This has posed a delicate and growing challenge to the Biden administration in talking to China about its assistance to Russia. The seven-hour talks between Sullivan and Yang inside the Rome Cavalieri Hotel were “intense” and “reflected the seriousness of the moment,” said a senior administration official, adding that the two officials had a “comprehensive conversation” about Russia’s war in Ukraine. . Sullivan made it clear that the U.S. and European allies would consider cutting off Chinese financial institutions involved in supporting Russia’s war financially, a person familiar with the discussions said.
Overall, Xi Jinping has calculated that the United States is in decline and Western democracies have failed, Glaser says, and that Russia is an ally that can work with China to create another international system that is more favorable. But with Russia’s violent efforts to occupy Ukraine, this assessment comes with a significant risk for China. If Russia emerges weaker from its war in Ukraine and China backs it, China could suffer major economic setbacks. China is heavily dependent on its trade relations with European countries and has worked hard to prevent Europe from restricting trade. “It would be huge if China ends up with a large number of countries around the world that are set on it because it has taken Russia’s side,” Glaser says.
Convincing European powers to punish China could be a difficult task for President Biden, who has had to work hard to convince Europe to limit its economic and energy ties to Russia. Biden is set to travel to Europe next week to meet with NATO allies, and China’s degree of support for Russia will certainly emerge in these meetings. U.S. officials want to prepare allies for how they will react if China begins to contribute more economically or militarily to Russia. Meanwhile, Xi showed the importance he attaches to keeping lines of communication open with European powers when he took part in a video call with French President Emmanuel Macron and German Chancellor Olaf Scholz on March 8 to talk about the war in Ukraine.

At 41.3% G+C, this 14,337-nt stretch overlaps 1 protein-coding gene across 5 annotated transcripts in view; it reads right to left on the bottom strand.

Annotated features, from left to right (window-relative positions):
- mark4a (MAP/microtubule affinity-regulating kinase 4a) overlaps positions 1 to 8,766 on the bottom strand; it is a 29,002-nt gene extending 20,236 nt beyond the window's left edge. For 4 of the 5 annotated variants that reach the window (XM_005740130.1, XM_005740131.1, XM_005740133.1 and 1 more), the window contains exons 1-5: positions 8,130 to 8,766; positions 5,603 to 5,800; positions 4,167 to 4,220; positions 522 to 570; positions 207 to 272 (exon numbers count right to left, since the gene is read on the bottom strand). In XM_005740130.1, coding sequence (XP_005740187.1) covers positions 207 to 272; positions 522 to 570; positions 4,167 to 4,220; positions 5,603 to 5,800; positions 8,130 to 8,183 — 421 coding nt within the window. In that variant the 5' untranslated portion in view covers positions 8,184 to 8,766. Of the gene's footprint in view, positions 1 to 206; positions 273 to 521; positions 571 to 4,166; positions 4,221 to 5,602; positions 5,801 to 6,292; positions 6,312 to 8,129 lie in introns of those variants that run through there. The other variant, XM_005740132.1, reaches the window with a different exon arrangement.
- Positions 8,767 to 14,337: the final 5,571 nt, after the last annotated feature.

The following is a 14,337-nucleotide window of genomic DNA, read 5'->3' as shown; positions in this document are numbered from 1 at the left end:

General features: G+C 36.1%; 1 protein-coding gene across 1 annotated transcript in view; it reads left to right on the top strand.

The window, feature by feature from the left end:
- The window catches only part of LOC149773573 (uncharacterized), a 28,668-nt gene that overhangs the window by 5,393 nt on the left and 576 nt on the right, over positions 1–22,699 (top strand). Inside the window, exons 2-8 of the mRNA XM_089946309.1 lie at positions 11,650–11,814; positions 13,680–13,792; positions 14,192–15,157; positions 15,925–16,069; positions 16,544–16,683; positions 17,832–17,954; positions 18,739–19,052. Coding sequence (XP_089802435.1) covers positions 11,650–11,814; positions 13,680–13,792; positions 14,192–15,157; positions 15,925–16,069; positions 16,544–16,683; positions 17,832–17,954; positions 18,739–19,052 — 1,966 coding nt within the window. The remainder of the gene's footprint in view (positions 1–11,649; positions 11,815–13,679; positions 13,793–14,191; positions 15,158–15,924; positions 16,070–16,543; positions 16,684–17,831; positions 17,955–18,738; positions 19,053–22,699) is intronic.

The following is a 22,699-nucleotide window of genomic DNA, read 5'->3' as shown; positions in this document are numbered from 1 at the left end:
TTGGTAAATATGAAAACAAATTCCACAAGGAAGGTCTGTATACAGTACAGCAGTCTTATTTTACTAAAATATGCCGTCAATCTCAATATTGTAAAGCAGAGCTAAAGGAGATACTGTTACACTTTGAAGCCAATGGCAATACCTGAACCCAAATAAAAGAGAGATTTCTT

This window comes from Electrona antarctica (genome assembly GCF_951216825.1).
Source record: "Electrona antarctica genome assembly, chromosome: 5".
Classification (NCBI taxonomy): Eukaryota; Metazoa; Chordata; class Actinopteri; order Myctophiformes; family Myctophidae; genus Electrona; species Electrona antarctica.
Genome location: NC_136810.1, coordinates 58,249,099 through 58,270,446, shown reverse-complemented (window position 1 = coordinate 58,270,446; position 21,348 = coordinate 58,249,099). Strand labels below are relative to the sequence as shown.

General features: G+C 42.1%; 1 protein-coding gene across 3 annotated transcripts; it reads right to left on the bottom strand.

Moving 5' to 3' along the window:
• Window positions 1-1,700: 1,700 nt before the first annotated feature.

This moment has set two competing goals for China’s foreign policy on a collision course, says David Shullman, a former senior US intelligence analyst in East Asia. China wants Russia to be its partner in building a new global order, but it also wants to be seen as a “responsible power” that can one day lead the current one, or at least be at the center of a new system of global governance and connectivity, says Shullman. If China supplies Russia with drones, surface-to-air missiles or other weapons, “it would very clearly demonstrate that we have a break in what we expected out of the world order,” Shullman said. “It would be clear that China had taken a very firm stand on Russia’s side against the democratic world and against developed democracies.”